It happens to the best of us. One day, we're running our miles and lifting our weights, and the next day, we just don't. It's not just a day off, it's a missed day. And then another. And maybe we eat a bit more than normal and then another day goes by without a workout and we eat a little more and... and... and..
And just like that, we're off-track. And not just a little. A lot. Days, weeks, even months go by, and we're out of our groove. Our once-essential workouts are something we mean to get back to, but we don't.
We are in a slump. And it's a bad thing. By the time we realize it's happening, we can be so far in a downward spiral that we can't see a way back.
If you're a lifelong athlete, you are used to these down times and you know that you can turn it around. But what about the rest of us? What about those of us who have spent more of our life overweight and out-of-shape? For us, the fear that we have become that person again can be overwhelming. Worse, it can become a self-fulfilling prophecy.
I speak from experience.
On May 20, 2012, I ran the Pasadena Marathon. I spent 100 days focused on my training and preparation. I blogged each day, every day, and chronicled 500 different actions to help me get ready. I raised money, gave interviews, ran countless miles, and prepped myself in every way possible for a successful marathon. And it worked. I ran it in 4 hours, 40 minutes, nearly nineteen minutes faster than my time for the Marine Corps Marathon this past October.
As part of my training and prep, I even made post-marathon plans to ensure that I stayed on track and didn't succumb to a funk after the big event. Unfortunately, I underestimated my ability to become my own trainwreck.
It started less than an hour after I crossed the finish line. We were driving home from Los Angeles and we missed the exit to our freeway. We got off at the very next exit, and right in front of us at the light was a McDonald's restaurant. My hunger went into overdrive and I insisted that we stop. Did I get a salad or a healthier chicken sandwich option? Oh, no. I went to my old standby, the Double Quarter Pounder with Cheese and a large order of french fries.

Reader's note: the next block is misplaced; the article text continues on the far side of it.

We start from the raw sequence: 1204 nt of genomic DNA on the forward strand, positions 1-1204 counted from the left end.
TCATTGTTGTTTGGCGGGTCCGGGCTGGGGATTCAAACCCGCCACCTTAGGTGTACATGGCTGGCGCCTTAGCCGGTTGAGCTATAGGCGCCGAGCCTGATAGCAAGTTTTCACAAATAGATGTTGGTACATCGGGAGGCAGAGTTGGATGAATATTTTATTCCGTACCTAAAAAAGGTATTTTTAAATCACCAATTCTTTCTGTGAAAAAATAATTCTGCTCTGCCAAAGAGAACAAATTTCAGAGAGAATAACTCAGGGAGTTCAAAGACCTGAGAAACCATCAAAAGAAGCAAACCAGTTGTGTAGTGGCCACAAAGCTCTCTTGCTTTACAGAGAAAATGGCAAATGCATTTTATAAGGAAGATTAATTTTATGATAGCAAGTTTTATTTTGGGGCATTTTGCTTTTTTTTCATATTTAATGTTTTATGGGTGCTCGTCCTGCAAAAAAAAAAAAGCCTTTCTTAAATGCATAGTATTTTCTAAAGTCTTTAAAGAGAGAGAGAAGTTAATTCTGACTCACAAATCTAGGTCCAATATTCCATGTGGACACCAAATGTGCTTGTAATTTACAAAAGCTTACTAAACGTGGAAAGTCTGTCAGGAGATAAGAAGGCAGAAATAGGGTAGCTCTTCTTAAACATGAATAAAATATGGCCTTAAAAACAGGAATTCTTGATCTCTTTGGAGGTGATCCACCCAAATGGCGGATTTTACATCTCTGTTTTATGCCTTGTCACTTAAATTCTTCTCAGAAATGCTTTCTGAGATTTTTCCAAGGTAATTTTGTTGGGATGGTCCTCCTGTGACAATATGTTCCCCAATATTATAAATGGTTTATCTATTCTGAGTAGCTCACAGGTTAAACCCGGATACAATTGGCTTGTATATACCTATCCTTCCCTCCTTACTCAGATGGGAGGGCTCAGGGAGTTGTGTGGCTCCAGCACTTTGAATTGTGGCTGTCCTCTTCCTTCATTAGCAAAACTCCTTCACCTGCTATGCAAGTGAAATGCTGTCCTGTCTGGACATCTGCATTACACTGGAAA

I didn't run the next day because I needed to recover from the marathon. Fair enough. But I didn't need to eat dinner at Wendy's Restaurant. Or lunch the next day at Jack In The Box. The entire week was one fast food joint after another, culminating in my eating a ten piece variety pack from Taco Bell. Yes, a ten pack. I polished off four regular tacos, three soft tacos, and three bean burritos. They were the smaller items, but seriously, I ate ten of them. That was the day I realized I had totally lost control again.
I slowed down on the fast food, but I still hadn't worked out. Not one minute. Nor had I run a single mile. I made halfhearted attempts at getting myself back on track, but it just wasn't happening. I had a half marathon scheduled for Memorial Day, and I went so far as to drive up to Laguna Hills and pick up my registration packet. But Sunday afternoon, I decided to hang out at a barbecue and drink beer and sleep in the next day, instead.
It was a poor choice. Bailing on the half marathon just made me feel worse. I skipped more runs and more workouts and continued my streak of craptastic eating. I was literally coming apart at the seams. I let one poor choice lead to another and another, which led to a series of them, all of which left me feeling like I hadn't changed at all from the guy two years ago who was sedentary, morbidly obese, and standing at the sidelines of his own life.
And that, folks, is how easily a person can go from feeling like he is on the top of the world to feeling like a total failure in just ten days.
Tomorrow's blog entry? Battling back. It's as hard - and as easy - as you think it is.
Originally published on my personal blog, Runner12.com. runner12dotcom.blogspot.